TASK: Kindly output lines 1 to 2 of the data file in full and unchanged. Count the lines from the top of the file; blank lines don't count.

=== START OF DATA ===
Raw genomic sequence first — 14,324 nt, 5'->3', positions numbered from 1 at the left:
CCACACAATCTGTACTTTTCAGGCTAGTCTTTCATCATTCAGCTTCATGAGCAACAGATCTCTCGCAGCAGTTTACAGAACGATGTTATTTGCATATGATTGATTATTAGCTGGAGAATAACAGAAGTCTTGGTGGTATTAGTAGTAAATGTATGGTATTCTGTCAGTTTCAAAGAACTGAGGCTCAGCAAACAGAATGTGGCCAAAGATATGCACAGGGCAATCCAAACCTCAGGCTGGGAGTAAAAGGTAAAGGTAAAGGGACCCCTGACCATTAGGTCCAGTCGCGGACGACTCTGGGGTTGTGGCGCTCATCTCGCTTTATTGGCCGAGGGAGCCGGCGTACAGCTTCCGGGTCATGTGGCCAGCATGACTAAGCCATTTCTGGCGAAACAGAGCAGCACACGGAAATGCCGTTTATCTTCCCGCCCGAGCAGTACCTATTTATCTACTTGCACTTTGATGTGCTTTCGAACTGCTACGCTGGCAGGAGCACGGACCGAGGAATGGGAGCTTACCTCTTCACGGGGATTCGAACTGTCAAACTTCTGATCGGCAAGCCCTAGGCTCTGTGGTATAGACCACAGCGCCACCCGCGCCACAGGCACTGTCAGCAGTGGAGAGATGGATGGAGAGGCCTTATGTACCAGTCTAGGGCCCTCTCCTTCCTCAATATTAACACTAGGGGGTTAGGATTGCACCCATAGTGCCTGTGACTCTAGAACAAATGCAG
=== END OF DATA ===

Raw genomic sequence first — 14,324 nt, 5'->3', positions numbered from 1 at the left:
CCACACAATCTGTACTTTTCAGGCTAGTCTTTCATCATTCAGCTTCATGAGCAACAGATCTCTCGCAGCAGTTTACAGAACGATGTTATTTGCATATGATTGATTATTAGCTGGAGAATAACAGAAGTCTTGGTGGTATTAGTAGTAAATGTATGGTATTCTGTCAGTTTCAAAGAACTGAGGCTCAGCAAACAGAATGTGGCCAAAGATATGCACAGGGCAATCCAAACCTCAGGCTGGGAGTAAAAGGTAAAGGTAAAGGGACCCCTGACCATTAGGTCCAGTCGCGGACGACTCTGGGGTTGTGGCGCTCATCTCGCTTTATTGGCCGAGGGAGCCGGCGTACAGCTTCCGGGTCATGTGGCCAGCATGACTAAGCCATTTCTGGCGAAACAGAGCAGCACACGGAAATGCCGTTTATCTTCCCGCCCGAGCAGTACCTATTTATCTACTTGCACTTTGATGTGCTTTCGAACTGCTACGCTGGCAGGAGCACGGACCGAGGAATGGGAGCTTACCTCTTCACGGGGATTCGAACTGTCAAACTTCTGATCGGCAAGCCCTAGGCTCTGTGGTATAGACCACAGCGCCACCCGCGCCACAGGCACTGTCAGCAGTGGAGAGATGGATGGAGAGGCCTTATGTACCAGTCTAGGGCCCTCTCCTTCCTCAATATTAACACTAGGGGGTTAGGATTGCACCCATAGTGCCTGTGACTCTAGAACAAATGCAG